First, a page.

On the contribution of quiet Sun magnetism to solar irradiance variations: Constraints on quiet Sun variability and grand minimum scenarios

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Friday, May 8, 2020

While the quiet Sun magnetic field shows only little variation with the solar cycle, long-term variations cannot be completely ruled out from first principles. We investigate the potential effect of quiet Sun magnetism on spectral solar irradiance through a series of small-scale dynamo simulations with zero vertical flux imbalance (⟨Bz ⟩ = 0) and varying levels of small-scale magnetic field strength, and one weak network case with an additional flux imbalance corresponding to a flux density of ⟨Bz⟩ = 100 G. From these setups we compute the dependence of the outgoing radiative energy flux on the mean vertical magnetic field strength in the photosphere at continuum optical depth τ = 1 (⟨|Bz|⟩τ=1). We find that a quiet Sun setup with a mean vertical field strength of ⟨|Bz|⟩τ=1 = 69 G is about 0.6 % brighter than a non-magnetic reference case. We find a linear dependence of the outgoing radiative energy flux on the mean field strength ⟨|Bz|⟩τ=1 with a relative slope of 1.4 · 10^{−4} G^{−1}. With this sensitivity, only a moderate change of the quiet Sun field strength by 10% would lead to a total solar irradiance variation comparable to the observed solar cycle variation. While this does provide strong indirect constraints on possible quiet Sun variations during a regular solar cycle, it also emphasizes that potential variability over longer time scales could make a significant contribution to longer-term solar irradiance variations.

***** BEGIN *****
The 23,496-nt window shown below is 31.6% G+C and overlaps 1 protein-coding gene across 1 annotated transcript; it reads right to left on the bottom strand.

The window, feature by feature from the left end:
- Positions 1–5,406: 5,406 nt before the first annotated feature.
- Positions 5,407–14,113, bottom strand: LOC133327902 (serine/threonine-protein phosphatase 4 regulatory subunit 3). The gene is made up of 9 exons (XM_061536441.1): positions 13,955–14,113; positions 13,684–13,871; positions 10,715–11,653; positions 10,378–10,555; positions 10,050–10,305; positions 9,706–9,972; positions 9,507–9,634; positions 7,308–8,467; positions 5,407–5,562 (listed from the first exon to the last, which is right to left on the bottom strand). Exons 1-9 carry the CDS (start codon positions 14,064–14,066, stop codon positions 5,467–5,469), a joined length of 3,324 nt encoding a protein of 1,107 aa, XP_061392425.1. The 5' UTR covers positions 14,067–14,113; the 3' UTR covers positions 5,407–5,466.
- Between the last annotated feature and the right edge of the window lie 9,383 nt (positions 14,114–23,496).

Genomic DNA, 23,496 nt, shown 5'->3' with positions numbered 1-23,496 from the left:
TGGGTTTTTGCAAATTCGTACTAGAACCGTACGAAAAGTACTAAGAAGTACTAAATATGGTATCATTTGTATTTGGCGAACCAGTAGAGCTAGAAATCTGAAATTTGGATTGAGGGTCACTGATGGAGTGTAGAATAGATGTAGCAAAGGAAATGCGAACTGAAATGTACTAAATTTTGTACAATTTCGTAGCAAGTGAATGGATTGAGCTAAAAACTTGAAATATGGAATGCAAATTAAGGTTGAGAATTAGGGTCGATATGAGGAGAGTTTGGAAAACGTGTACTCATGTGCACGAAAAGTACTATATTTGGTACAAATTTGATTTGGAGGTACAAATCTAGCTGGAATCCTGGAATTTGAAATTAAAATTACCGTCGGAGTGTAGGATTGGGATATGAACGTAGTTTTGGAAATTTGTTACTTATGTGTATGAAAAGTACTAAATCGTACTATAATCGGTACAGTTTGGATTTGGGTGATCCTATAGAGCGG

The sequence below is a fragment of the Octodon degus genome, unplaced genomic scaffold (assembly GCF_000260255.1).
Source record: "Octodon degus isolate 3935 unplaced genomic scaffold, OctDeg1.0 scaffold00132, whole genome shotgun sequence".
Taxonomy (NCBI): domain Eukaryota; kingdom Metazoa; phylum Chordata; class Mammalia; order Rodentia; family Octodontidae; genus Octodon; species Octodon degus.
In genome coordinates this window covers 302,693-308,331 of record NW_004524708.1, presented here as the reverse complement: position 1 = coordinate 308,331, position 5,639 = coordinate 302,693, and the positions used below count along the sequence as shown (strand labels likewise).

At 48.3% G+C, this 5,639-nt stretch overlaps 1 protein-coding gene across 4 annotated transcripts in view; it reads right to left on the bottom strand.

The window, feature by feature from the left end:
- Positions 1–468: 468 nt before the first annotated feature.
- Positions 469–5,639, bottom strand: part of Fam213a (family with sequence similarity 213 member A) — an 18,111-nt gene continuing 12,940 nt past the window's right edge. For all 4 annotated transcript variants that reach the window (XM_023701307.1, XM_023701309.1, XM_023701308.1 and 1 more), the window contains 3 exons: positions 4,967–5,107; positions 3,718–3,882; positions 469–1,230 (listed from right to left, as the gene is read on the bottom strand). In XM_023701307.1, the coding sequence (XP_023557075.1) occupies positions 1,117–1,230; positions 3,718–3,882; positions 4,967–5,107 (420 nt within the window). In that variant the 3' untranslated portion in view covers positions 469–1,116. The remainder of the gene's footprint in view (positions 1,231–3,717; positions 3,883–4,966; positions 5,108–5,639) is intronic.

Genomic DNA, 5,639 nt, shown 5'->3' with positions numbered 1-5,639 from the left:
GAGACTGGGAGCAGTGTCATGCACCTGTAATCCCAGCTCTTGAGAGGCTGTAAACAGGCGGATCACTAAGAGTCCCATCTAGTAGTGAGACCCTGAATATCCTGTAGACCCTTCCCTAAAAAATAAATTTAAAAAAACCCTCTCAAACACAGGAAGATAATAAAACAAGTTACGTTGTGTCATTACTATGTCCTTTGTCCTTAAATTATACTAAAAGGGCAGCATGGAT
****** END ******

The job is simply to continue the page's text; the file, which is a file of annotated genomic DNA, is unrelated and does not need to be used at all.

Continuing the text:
Graphic chart depicting mean vertical magnetic field strength
Panel (a): Time evolution of the mean vertical magnetic field strength ⟨|Bz|⟩τ=1 for the setups SSD_WEAK (dark blue), SSD_QS (light blue), SSD_Strong (orange), and N100 (magenta). All cases were started at t = 0 hours from the same HD snapshot (with different magnetic initial states). Panel (b): Time evolution of the outgoing radiative energy flux for the setups (1) - (5). The HD case is shown in black. We consider 24 hour averages as indicated in the figure. In the right panel we apply a 2 hour running boxcar average for better readability, since short-term TSI fluctuations have amplitudes of 1 − 2%. These simulations provide a TSI sensitivity of 0.14% for each 10 G of average vertical magnetic field strength in the photosphere at an optical depth of 1.

Publication Name: ApJ
First HAO Author's Name: M. Rempel

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